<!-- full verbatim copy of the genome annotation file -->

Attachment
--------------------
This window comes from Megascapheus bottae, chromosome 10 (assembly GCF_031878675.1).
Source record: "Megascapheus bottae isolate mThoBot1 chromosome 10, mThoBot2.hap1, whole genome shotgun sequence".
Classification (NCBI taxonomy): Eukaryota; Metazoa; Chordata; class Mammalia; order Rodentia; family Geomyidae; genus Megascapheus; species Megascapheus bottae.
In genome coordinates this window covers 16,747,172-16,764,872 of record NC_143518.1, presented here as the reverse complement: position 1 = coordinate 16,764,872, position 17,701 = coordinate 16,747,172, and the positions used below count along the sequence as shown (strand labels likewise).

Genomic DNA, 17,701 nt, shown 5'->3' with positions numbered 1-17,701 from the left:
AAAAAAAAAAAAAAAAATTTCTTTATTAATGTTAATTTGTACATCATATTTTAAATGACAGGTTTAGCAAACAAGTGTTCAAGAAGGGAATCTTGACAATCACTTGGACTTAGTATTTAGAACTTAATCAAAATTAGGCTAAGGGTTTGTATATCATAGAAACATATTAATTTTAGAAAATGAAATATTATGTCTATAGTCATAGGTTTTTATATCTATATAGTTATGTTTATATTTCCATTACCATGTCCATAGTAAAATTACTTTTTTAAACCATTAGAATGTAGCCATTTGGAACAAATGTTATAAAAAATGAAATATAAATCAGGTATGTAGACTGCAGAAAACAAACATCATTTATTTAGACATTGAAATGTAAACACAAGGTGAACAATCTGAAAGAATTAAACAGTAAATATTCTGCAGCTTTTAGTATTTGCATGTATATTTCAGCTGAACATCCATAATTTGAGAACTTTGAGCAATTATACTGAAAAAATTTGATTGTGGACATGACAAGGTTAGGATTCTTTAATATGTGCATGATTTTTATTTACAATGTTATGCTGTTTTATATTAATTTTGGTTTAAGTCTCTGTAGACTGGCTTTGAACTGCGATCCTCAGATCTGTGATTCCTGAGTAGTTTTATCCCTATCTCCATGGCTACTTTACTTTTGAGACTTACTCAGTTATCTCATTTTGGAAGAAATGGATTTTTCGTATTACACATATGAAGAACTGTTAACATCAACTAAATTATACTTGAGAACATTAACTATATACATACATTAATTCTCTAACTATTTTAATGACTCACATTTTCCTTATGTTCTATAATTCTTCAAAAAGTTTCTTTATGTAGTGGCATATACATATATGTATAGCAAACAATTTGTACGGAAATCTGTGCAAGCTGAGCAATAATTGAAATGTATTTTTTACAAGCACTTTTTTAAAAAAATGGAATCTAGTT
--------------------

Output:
This window comes from Megascapheus bottae, chromosome 10 (assembly GCF_031878675.1).
Source record: "Megascapheus bottae isolate mThoBot1 chromosome 10, mThoBot2.hap1, whole genome shotgun sequence".
Classification (NCBI taxonomy): Eukaryota; Metazoa; Chordata; class Mammalia; order Rodentia; family Geomyidae; genus Megascapheus; species Megascapheus bottae.
In genome coordinates this window covers 16,747,172-16,764,872 of record NC_143518.1, presented here as the reverse complement: position 1 = coordinate 16,764,872, position 17,701 = coordinate 16,747,172, and the positions used below count along the sequence as shown (strand labels likewise).

Genomic DNA, 17,701 nt, shown 5'->3' with positions numbered 1-17,701 from the left:
AAAAAAAAAAAAAAAAATTTCTTTATTAATGTTAATTTGTACATCATATTTTAAATGACAGGTTTAGCAAACAAGTGTTCAAGAAGGGAATCTTGACAATCACTTGGACTTAGTATTTAGAACTTAATCAAAATTAGGCTAAGGGTTTGTATATCATAGAAACATATTAATTTTAGAAAATGAAATATTATGTCTATAGTCATAGGTTTTTATATCTATATAGTTATGTTTATATTTCCATTACCATGTCCATAGTAAAATTACTTTTTTAAACCATTAGAATGTAGCCATTTGGAACAAATGTTATAAAAAATGAAATATAAATCAGGTATGTAGACTGCAGAAAACAAACATCATTTATTTAGACATTGAAATGTAAACACAAGGTGAACAATCTGAAAGAATTAAACAGTAAATATTCTGCAGCTTTTAGTATTTGCATGTATATTTCAGCTGAACATCCATAATTTGAGAACTTTGAGCAATTATACTGAAAAAATTTGATTGTGGACATGACAAGGTTAGGATTCTTTAATATGTGCATGATTTTTATTTACAATGTTATGCTGTTTTATATTAATTTTGGTTTAAGTCTCTGTAGACTGGCTTTGAACTGCGATCCTCAGATCTGTGATTCCTGAGTAGTTTTATCCCTATCTCCATGGCTACTTTACTTTTGAGACTTACTCAGTTATCTCATTTTGGAAGAAATGGATTTTTCGTATTACACATATGAAGAACTGTTAACATCAACTAAATTATACTTGAGAACATTAACTATATACATACATTAATTCTCTAACTATTTTAATGACTCACATTTTCCTTATGTTCTATAATTCTTCAAAAAGTTTCTTTATGTAGTGGCATATACATATATGTATAGCAAACAATTTGTACGGAAATCTGTGCAAGCTGAGCAATAATTGAAATGTATTTTTTACAAGCACTTTTTTAAAAAAATGGAATCTAGTT